10. Sunil (Wingedream), thank you for the compliment, and those are very nice pictures, too! Doing some Wikipedia surfing, I see that the Nyamgiri hills exist in the Ryagada and Kalahandi districts. Meanwhile, the dhimsa dance is known to have originated in the Koraput district, just to the south of those, and all were part of the same ancient region. So, I wonder if the dances that they are doing there are dhimsa dances. If not, they are something close.

    There seem to be a lot of Adivasi groups in Odisha who do this chain dancing. I didn’ t know that. Before, I knew of Odisha mainly for the classical odissi dance. (And by the way, some day I will decide for certain whether dances should be capitalized or not. :) )

    I have also known for a while that western Odisha is a center for Naxals, especially in the Adivasi areas. Do the Naxal Adivasis do chain dances? Can a parallel be made to the YPG/YPJ radical socialists who do chain dances in Rojava, Kurdistan? Ha, my mind is going in many directions now!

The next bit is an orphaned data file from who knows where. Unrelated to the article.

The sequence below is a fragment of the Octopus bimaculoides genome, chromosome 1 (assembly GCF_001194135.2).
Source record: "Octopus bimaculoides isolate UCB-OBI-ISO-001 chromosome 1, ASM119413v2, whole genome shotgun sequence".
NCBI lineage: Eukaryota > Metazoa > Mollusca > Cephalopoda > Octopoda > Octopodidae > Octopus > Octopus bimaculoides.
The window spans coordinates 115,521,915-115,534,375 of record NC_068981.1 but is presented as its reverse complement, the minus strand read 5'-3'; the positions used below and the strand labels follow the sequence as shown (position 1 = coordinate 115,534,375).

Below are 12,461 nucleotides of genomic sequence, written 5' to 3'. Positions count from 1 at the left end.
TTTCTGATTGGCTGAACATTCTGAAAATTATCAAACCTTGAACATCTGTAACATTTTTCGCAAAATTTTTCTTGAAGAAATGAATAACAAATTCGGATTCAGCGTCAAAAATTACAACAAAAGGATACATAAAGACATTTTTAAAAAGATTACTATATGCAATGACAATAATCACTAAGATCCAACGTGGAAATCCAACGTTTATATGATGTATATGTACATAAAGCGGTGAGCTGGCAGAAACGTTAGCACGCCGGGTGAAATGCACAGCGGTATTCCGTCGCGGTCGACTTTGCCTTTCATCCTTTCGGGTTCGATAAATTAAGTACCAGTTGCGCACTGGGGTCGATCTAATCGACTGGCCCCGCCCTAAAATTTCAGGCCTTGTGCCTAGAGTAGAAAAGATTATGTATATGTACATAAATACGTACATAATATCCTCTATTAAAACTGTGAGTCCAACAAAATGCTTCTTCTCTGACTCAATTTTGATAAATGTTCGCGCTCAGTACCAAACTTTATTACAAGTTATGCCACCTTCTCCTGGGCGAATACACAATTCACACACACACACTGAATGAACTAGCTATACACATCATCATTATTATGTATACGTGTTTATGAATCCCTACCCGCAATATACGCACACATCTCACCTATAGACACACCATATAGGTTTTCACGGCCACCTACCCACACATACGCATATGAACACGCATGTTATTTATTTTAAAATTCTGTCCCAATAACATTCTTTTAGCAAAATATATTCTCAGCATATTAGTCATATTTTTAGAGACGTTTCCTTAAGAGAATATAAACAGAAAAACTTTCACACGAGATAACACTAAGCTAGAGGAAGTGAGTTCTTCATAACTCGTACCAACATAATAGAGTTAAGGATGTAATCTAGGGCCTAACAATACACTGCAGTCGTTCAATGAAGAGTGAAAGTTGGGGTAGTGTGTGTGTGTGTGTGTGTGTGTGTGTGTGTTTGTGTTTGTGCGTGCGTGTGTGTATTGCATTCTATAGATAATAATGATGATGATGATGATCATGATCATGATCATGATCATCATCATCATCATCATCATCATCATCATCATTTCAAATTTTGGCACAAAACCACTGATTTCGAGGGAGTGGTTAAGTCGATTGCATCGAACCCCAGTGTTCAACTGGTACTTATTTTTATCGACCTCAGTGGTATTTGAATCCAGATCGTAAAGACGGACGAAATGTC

11. Madhu, I am glad that you like those dances, though I did not think of them as excessively energetic, myself. :) Ha, I guess the Ladakhi dance that you saw really did lack exuberance!

    Regarding samosas, I don’t think I knew, myself, that they had originated in the Middle East. But to be honest, I just haven’t previously given much thought to the history of samosas. :)

    There are a lot of food trucks in New York where the distinctions become blurred in many ways. Many “gyro” stands are owned by Pakistanis or Indians, and in a few places in Midtown, the same truck that gives you a lamb gyro can also give you either falafel or chicken byriani.